I recently had the good fortune to return to my home town, Louisville, Kentucky. It had been about a dozen years since I was last there. One of the highlights was a wonderful visit with my former violin teacher, Ruth French. She was my teacher for five years before I graduated from high school. Where has the time gone? It had been 43 years since I last saw her. I always loved my experience at the Louisville Music Academy and have such fond memories of Mrs. French. Our visit was wonderful. Mrs. French, now 84, has such an amazing spirit. She remembered details of my lessons with her, repertoire I studied, and things I had long forgotten. And, if you can imagine this, she still teaches 7 days a week!
During our visit she took us through the building, proudly showing us all of the things she had done to it over the years, and always speaking fondly of her present and former students and the faculty she employs there. What she has accomplished with the Academy and has brought to the world of music is truly outstanding. I found her energy, kindness, and the love I have always remembered had not changed. I am so glad I went back and reconnected with her. It was one of the most fulfilling experiences I've had in a long time.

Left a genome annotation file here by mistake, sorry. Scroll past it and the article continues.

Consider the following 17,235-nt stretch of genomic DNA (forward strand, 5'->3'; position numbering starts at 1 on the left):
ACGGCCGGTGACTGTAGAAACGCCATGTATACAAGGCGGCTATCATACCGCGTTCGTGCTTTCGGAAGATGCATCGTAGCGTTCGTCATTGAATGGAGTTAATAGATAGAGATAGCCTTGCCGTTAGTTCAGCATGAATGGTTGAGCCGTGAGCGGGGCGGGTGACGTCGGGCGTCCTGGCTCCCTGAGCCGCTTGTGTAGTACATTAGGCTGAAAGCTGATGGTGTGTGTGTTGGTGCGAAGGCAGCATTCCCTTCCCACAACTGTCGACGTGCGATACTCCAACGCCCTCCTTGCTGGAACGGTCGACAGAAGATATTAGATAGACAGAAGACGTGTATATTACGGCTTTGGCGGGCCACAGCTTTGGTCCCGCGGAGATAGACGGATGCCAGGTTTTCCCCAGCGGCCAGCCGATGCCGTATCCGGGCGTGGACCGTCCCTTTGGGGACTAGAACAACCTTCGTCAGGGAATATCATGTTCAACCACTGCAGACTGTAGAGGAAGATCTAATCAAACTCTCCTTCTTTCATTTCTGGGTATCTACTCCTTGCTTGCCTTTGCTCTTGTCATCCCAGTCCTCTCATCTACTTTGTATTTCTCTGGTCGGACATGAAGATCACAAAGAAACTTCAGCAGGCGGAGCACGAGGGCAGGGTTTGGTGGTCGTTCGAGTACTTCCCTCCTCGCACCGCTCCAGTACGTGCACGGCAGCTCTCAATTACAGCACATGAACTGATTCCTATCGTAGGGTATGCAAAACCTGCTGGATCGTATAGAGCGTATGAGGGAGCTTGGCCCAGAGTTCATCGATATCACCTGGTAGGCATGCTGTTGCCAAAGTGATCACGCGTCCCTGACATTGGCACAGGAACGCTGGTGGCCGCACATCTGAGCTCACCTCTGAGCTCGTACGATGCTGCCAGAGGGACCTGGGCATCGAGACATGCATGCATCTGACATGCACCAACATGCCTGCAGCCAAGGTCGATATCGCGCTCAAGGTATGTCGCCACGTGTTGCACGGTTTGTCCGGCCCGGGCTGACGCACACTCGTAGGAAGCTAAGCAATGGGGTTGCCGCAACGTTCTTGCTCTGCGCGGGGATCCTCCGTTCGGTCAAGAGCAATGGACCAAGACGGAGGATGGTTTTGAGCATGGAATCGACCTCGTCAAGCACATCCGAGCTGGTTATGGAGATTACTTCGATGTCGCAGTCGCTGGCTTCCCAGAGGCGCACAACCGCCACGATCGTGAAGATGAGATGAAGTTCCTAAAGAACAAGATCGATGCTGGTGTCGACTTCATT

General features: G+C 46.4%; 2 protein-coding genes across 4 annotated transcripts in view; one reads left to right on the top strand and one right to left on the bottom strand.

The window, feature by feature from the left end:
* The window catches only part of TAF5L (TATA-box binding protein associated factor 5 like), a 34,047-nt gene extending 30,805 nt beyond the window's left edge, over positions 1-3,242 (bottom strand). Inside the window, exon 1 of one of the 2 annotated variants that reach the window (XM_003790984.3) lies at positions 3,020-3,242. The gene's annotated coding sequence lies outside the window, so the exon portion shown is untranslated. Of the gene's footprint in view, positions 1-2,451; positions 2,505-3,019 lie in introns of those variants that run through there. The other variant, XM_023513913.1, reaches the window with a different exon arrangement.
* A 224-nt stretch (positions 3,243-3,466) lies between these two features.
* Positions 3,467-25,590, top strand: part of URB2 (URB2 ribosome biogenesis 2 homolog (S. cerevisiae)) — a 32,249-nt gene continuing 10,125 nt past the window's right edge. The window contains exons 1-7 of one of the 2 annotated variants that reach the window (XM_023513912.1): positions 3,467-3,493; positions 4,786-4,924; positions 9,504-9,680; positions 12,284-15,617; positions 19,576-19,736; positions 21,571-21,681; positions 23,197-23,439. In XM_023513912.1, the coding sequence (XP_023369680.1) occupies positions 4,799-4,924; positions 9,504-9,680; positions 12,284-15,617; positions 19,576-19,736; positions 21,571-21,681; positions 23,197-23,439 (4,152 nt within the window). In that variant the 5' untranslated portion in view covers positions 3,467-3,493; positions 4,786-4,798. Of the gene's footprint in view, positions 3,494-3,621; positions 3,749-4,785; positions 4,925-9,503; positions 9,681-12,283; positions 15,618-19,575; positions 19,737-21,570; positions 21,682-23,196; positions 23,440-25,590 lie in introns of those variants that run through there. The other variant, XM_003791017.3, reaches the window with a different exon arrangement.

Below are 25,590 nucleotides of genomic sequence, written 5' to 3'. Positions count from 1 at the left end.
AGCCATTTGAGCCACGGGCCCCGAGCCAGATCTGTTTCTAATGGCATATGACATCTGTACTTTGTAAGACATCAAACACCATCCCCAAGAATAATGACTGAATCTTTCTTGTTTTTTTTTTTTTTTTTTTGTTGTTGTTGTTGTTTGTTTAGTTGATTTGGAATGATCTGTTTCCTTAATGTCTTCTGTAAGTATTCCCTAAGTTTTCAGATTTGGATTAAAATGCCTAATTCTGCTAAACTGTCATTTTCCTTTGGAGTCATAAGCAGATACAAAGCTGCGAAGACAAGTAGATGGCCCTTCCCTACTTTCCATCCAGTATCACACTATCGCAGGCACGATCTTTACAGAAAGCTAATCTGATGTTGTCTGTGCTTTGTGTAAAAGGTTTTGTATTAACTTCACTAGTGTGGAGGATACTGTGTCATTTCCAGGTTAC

In 1989 I joined the faculty of the Western Springs School of Talent Education. At the time, I held a principal position in a professional orchestra in Canada, but teaching had gradually crept into my life and I made the decision that teaching full time was the direction I wanted to go in. I am a firm believer that there are no accidents in life, but little did I know that this life changing decision would land me in my dream job.
This is the school’s 35th anniversary year, culminating in an incredible celebration at Symphony Center in Chicago this coming May. Although I have been a part of each of our anniversary concerts, it's always a wonderful new feeling every time it happens. I can't tell you how spending a weekend with so many current and former students feels. Walking out on that stage and sharing it with well over a hundred students is an experience that cannot be explained. It can only be felt.